The advantages of the TAP architecture are many and significant, and all improve rural FTTH feasibility for providers: 

  • Less fiber cable is required. Fiber TAPs enable service providers to run low-fiber count cable throughout the rural deployment, reducing inventory complexity and simplifying network design. While a more traditional fiber architecture would require 256 individual fibers to connect 256 subscribers, TAP architecture can connect the same number of subscribers with four fibers (using 16 TAP terminals per fiber, each TAP serving four customers)—and with substantially less overall cable length.
  • Less supporting infrastructure is required. Traditional centralized FTTH networks also require a great deal of distribution infrastructure in the form of outdoor fiber cabinets. This extra infrastructure can involve securing clearances or right of way (ROW), extensive permitting and dealing with zoning issues, as well as the added cost of installing and maintaining the optical splitters. Optical TAP architecture does not require cabinets or splitters in typical deployments, reducing both the upfront and ongoing network costs.
  • Lighter cable is easier to handle and install. Lower-count fiber used in TAP architectures provides more linear feet per spool, so providers can cover rural communities’ longer-distance cable runs more efficiently. This also means less transportation cost and less waste. Also, because lower-count fiber is slender and lightweight, it’s a strong candidate for quick and economical aerial deployments and can be installed in narrower conduits for buried deployments.
  • Labor costs are reduced across the deployment. Compared to centralized split architecture, optical TAPs and their lower-count fiber infrastructure reduce costs throughout the process by reducing the amount of labor required to design, deploy, and activate FTTH networks.
  • Planning for future expansion is economical. While TAP architectures are more difficult to expand after deployment as compared to splitter-based architectures, service providers have the option of using TAPs with extra ports as an economical hedge against future subscriber growth. The future availability of these unused ports simplifies the addition of new connections. Likewise, should a cable’s link budget tighten too much, these multiport TAPs with spare ports can likewise be replaced with TAPs featuring fewer ports.


Modeling the TAP Advantage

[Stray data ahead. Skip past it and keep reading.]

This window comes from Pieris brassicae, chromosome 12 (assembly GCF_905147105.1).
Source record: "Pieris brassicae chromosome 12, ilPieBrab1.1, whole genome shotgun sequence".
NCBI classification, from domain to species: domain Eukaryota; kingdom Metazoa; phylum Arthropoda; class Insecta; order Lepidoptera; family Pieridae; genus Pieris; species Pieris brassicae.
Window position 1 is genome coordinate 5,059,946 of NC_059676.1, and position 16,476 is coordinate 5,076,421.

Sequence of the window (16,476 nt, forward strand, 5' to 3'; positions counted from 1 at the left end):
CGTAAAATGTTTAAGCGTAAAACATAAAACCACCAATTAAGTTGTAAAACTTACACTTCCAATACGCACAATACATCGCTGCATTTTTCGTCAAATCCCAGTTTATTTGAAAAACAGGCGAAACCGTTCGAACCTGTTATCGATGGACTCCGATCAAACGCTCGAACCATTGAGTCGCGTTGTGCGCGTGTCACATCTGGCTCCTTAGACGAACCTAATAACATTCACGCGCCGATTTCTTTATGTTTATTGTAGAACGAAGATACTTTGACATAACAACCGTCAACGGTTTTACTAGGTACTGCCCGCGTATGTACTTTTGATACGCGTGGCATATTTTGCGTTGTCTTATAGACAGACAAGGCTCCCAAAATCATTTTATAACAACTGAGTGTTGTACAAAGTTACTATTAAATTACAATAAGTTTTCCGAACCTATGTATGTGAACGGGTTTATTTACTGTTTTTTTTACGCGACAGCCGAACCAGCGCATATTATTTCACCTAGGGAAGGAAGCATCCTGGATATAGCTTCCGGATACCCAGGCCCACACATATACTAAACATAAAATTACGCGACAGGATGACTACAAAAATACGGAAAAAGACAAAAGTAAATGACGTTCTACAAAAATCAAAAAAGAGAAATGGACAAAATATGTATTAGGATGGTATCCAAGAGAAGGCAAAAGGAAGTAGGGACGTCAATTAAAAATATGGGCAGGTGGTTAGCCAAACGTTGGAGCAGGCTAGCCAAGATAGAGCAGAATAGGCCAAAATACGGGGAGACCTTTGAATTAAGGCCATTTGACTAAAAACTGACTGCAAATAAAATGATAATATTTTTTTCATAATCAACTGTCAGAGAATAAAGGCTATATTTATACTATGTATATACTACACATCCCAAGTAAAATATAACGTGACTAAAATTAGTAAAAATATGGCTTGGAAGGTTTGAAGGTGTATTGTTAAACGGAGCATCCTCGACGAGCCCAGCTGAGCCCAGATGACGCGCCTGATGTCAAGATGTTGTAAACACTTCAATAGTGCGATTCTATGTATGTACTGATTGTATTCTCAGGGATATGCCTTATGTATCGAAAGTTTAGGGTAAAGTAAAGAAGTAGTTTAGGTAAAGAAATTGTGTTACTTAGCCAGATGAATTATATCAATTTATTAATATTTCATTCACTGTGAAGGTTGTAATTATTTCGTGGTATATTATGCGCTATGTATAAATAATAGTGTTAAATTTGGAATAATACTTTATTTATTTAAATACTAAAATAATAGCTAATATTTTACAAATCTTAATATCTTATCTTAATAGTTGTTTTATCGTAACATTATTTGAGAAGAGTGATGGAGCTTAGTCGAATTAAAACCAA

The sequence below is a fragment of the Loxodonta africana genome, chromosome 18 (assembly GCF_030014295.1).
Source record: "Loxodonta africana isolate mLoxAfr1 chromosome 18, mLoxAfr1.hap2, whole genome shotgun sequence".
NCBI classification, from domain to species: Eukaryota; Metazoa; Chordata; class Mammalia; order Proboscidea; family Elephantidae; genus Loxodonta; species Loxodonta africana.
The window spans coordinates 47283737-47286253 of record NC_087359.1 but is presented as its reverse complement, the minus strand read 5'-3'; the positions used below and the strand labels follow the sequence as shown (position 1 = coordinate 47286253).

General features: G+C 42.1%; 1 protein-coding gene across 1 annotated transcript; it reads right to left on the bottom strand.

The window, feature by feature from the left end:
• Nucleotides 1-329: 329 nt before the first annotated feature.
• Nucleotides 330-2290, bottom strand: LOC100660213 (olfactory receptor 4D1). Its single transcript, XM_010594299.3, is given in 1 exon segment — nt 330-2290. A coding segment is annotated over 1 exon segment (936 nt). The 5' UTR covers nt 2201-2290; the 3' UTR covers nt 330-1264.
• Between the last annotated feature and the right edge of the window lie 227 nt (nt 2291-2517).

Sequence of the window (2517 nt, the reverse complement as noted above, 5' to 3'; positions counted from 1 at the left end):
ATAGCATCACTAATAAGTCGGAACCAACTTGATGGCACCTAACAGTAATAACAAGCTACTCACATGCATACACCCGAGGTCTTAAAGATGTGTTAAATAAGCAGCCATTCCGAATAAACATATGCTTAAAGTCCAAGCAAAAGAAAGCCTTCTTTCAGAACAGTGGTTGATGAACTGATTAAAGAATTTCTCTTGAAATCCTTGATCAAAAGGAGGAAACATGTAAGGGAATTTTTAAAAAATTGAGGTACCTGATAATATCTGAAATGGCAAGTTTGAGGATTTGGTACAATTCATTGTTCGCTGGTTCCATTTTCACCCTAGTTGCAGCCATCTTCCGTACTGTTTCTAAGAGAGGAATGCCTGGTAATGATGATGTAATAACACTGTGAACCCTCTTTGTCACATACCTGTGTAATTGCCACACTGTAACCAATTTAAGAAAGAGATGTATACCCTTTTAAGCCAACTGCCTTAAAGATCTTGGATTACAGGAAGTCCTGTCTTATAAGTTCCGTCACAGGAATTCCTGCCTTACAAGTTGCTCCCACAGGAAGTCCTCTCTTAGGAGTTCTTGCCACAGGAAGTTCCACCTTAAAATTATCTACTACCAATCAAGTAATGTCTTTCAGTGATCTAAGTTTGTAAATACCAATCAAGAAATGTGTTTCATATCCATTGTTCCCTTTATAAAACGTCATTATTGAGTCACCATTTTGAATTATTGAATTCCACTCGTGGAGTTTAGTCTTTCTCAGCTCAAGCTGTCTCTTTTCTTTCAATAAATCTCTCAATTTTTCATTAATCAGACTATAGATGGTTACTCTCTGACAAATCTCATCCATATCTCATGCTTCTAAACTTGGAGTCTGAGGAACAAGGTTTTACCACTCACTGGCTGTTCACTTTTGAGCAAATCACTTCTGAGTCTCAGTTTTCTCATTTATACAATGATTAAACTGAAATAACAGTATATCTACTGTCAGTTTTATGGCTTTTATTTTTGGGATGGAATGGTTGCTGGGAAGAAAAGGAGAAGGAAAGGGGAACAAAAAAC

As a provider of FTTH network infrastructure solutions, CommScope modeled the real-world impact of TAP architecture deployments against a traditional centralized architecture within a typical rural deployment environment (See Figure 2).

In the modeled scenario, the average per-home connection cost (including materials and labor) favored the TAP architecture, which delivered a 21% cost savings when compared to traditional centralized architecture.

The majority of the savings is driven by the vastly reduced fiber count requirements, as well as the associated labor and infrastructure to support the smaller cables associated with TAP deployments.

Fulfilling the Mandate—and Making the Business Case

As service providers step up to the challenge of making universal connectivity a reality, they are playing a large role in helping the U.S. Government fulfill their mandate to ensure every citizen has reliable, affordable access to broadband connectivity—one that so many of us take for granted. 

To lack broadband connectivity is to be excluded from much of modern living. Bringing this vital utility to underserved rural communities is a noble undertaking, and with the smart application of TAP architecture to speed up deployments and drive down costs, it can truly be a feasible undertaking as well.

About the Author

Paul Hubbard | Sr. Director Strategy, Broadband, CommScope

Paul Hubbard is Sr. Director Strategy, Broadband, at CommScope, specializing in identifying and developing market solutions for fiber-based outside plant deployments.

He joined CommScope in 2010 and relocated from Australia to North America in 2020. Prior to the move, Paul was very active in the successful deployment of Australia’s National Broadband Network (NBN) and continues to work on the development of fiber network solutions for broadband networks all over the world.

Paul holds a BEng (hons) in Mechanical Engineering from the University of Reading (UK), where he graduated in 1998.

For more information, visit Follow Paul on LinkedIn. Follow CommScope on LinkedIn, Twitter, Facebook, and Instagram.